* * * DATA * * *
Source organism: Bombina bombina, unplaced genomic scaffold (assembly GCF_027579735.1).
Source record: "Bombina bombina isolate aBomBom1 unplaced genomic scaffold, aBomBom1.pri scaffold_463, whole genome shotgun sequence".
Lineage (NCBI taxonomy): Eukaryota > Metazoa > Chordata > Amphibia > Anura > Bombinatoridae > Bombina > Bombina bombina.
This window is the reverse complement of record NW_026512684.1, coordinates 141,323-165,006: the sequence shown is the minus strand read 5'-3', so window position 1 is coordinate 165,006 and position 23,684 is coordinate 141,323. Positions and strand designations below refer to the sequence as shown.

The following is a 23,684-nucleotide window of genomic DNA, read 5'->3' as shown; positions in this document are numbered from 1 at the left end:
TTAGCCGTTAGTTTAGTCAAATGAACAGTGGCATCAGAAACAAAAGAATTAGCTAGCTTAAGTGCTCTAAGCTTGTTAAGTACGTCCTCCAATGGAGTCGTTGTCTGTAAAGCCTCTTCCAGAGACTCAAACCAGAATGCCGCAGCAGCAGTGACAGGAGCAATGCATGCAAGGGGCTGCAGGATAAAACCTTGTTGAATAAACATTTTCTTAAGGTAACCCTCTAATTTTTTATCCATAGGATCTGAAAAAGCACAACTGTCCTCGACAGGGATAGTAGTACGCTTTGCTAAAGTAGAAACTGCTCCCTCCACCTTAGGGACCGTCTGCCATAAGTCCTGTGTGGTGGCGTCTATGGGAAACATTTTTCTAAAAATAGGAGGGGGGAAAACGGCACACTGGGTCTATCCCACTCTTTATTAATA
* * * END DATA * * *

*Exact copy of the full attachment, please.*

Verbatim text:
Source organism: Bombina bombina, unplaced genomic scaffold (assembly GCF_027579735.1).
Source record: "Bombina bombina isolate aBomBom1 unplaced genomic scaffold, aBomBom1.pri scaffold_463, whole genome shotgun sequence".
Lineage (NCBI taxonomy): Eukaryota > Metazoa > Chordata > Amphibia > Anura > Bombinatoridae > Bombina > Bombina bombina.
This window is the reverse complement of record NW_026512684.1, coordinates 141,323-165,006: the sequence shown is the minus strand read 5'-3', so window position 1 is coordinate 165,006 and position 23,684 is coordinate 141,323. Positions and strand designations below refer to the sequence as shown.

The following is a 23,684-nucleotide window of genomic DNA, read 5'->3' as shown; positions in this document are numbered from 1 at the left end:
TTAGCCGTTAGTTTAGTCAAATGAACAGTGGCATCAGAAACAAAAGAATTAGCTAGCTTAAGTGCTCTAAGCTTGTTAAGTACGTCCTCCAATGGAGTCGTTGTCTGTAAAGCCTCTTCCAGAGACTCAAACCAGAATGCCGCAGCAGCAGTGACAGGAGCAATGCATGCAAGGGGCTGCAGGATAAAACCTTGTTGAATAAACATTTTCTTAAGGTAACCCTCTAATTTTTTATCCATAGGATCTGAAAAAGCACAACTGTCCTCGACAGGGATAGTAGTACGCTTTGCTAAAGTAGAAACTGCTCCCTCCACCTTAGGGACCGTCTGCCATAAGTCCTGTGTGGTGGCGTCTATGGGAAACATTTTTCTAAAAATAGGAGGGGGGAAAACGGCACACTGGGTCTATCCCACTCTTTATTAATA